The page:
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Re: ITS#98 'user' patch for BSD systems

I've been wondering a bit more about this patch...

Pat Lashley writes:

>>> NOTE that if <new-user> is numeric, then at least one <new-group> must
>>> be specified.
>> Can't we get the user name from getpwuid(run_uid)->pw_name?
> What if there are aliases for that uid?  Admitedly, this is most
> commonly only done to provide for different shells or root directories;
> but there is nothing to prevent it from also affecting group access
> rights.
> Of course, we could just say "Don't do that".  Or "If you specify
> a uid number with no groups, we'll use getpwuid() to get the user
> name.  This may cause unexpected, and possibly even non-deterministic
> results if there is more than one passwd entry with that uid."

Until I read this, I always thought multiple users with the same uid
meant a misconfigured system...

Can't we just mimic what the documentation of commands like 'ps' or 'ls'
say about aliased users on your host?  They too translate uids to names.

> It turns out that initgroups(3) didn't seem to do quite what we want.
> (Since it is based on the current uid, we'd have to change the uid
> first.  And then we might not have all of the right permissions...)

Not here.  initgroups() on Solaris and Alpha is
     int initgroups(const char *name, gid_t basegid);
It sets the supplementary group access list to that users' groups.
As you pointed out, it's getgroups() which is based on the current uid.
So I don't see why you need getgrouplist() when you have initgroups();
I think this should work, plus error checking --

    uid_t       run_uid = 0;
    char *      run_username = NULL;
    int         ngids = 0;
    gid_t       run_gids[NGROUPS_MAX];

    if ( isdigit( (unsigned char) *cargv[1] )) {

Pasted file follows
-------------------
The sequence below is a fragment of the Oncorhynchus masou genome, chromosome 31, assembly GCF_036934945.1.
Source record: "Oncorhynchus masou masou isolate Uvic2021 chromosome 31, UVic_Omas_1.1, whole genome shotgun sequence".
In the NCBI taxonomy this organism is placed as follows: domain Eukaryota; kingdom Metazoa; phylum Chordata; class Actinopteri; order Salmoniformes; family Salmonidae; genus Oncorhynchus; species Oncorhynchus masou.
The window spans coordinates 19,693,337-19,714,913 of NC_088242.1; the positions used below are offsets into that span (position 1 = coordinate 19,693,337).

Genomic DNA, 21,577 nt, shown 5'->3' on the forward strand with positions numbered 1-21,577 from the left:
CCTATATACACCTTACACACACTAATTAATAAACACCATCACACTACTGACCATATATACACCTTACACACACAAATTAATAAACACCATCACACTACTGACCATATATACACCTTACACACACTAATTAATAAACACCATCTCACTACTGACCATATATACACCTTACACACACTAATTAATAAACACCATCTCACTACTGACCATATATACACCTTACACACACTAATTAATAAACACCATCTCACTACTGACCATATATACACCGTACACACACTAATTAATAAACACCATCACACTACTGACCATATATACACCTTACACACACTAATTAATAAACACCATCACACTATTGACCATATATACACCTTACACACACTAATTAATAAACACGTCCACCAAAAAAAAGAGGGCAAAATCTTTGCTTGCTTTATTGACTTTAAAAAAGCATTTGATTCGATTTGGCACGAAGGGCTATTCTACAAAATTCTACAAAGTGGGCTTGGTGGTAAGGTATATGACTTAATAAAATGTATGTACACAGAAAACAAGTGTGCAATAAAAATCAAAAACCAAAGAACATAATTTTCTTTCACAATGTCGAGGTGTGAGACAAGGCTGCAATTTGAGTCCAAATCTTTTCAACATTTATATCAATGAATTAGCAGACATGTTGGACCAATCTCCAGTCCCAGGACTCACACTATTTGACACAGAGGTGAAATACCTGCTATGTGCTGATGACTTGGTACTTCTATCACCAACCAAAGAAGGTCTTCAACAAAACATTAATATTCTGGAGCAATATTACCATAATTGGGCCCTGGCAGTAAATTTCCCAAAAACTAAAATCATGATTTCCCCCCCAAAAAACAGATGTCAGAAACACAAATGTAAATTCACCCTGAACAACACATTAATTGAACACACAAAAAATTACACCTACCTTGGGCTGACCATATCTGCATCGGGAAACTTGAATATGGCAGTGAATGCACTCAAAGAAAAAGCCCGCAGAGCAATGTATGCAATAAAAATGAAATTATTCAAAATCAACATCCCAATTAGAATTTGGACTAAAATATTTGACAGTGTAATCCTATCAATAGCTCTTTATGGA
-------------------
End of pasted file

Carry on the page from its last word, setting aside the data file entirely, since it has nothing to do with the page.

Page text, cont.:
struct passwd *user = getpwuid( run_uid = atoi( cargv[1] ) );
        run_username = user->pw_name;
    } else {
        struct passwd *user = getpwnam( run_username = cargv[1] );
        run_uid = user->pw_uid;
    run_username = ch_strdup( run_username );

    if (cargc > 2) {
        ngids = 0 ;
        for (i = 2  ;  i < cargc  ;  i++) {
            if ( isdigit( (unsigned char) *cargv[i] )) {
                run_gids[ngids++] = atoi( cargv[i] );
            } else {
                struct group* grp = getgrnam( cargv[i] );
                run_gids[ngids++] = grp->gr_gid ;
    } else {
        run_gids[0] = user->pw_gid;
        ngids = -1;    /* mark that initgroups() should be used */

    if ( ngids != 0 ) {
        if ( ngids > 0 )
            setgroups( ngids, run_gids);
            initgroups( run_username, run_gids[0] );
        setgid( run_gids[0] );
        setegid( run_gids[0] );
    if ( run_uid != 0 ) {
        setuid( run_uid );
        seteuid( run_uid );

> (It is only by a herculean effort of will that I'm avoiding starting a
> rant about isdigit(), et. al., not being able to handle whatever char
> type is native to that compiler.

That's unfixable on hosts where char is signed and EOF == -1, since
isXXX() are specified to recognize EOF.  I'm sure it was nice to be able
to feed the output of getchar() directly to isXXX(), and nobody had
heard about 8-bit character sets...

> Or the extreme brain damage that defined 'char' without specifying
> whether it was to be treated as a signed value or not.)

Nah.  C was designed so signedness and sizes could be chosen as whatever
was most efficient on the architecture it was running on.  The brain
damage is that we are _still_ using C (and C++) as The Language Which
Everything Supports.  It should have been possible to demote it to be a
kind of "super-assember" by now.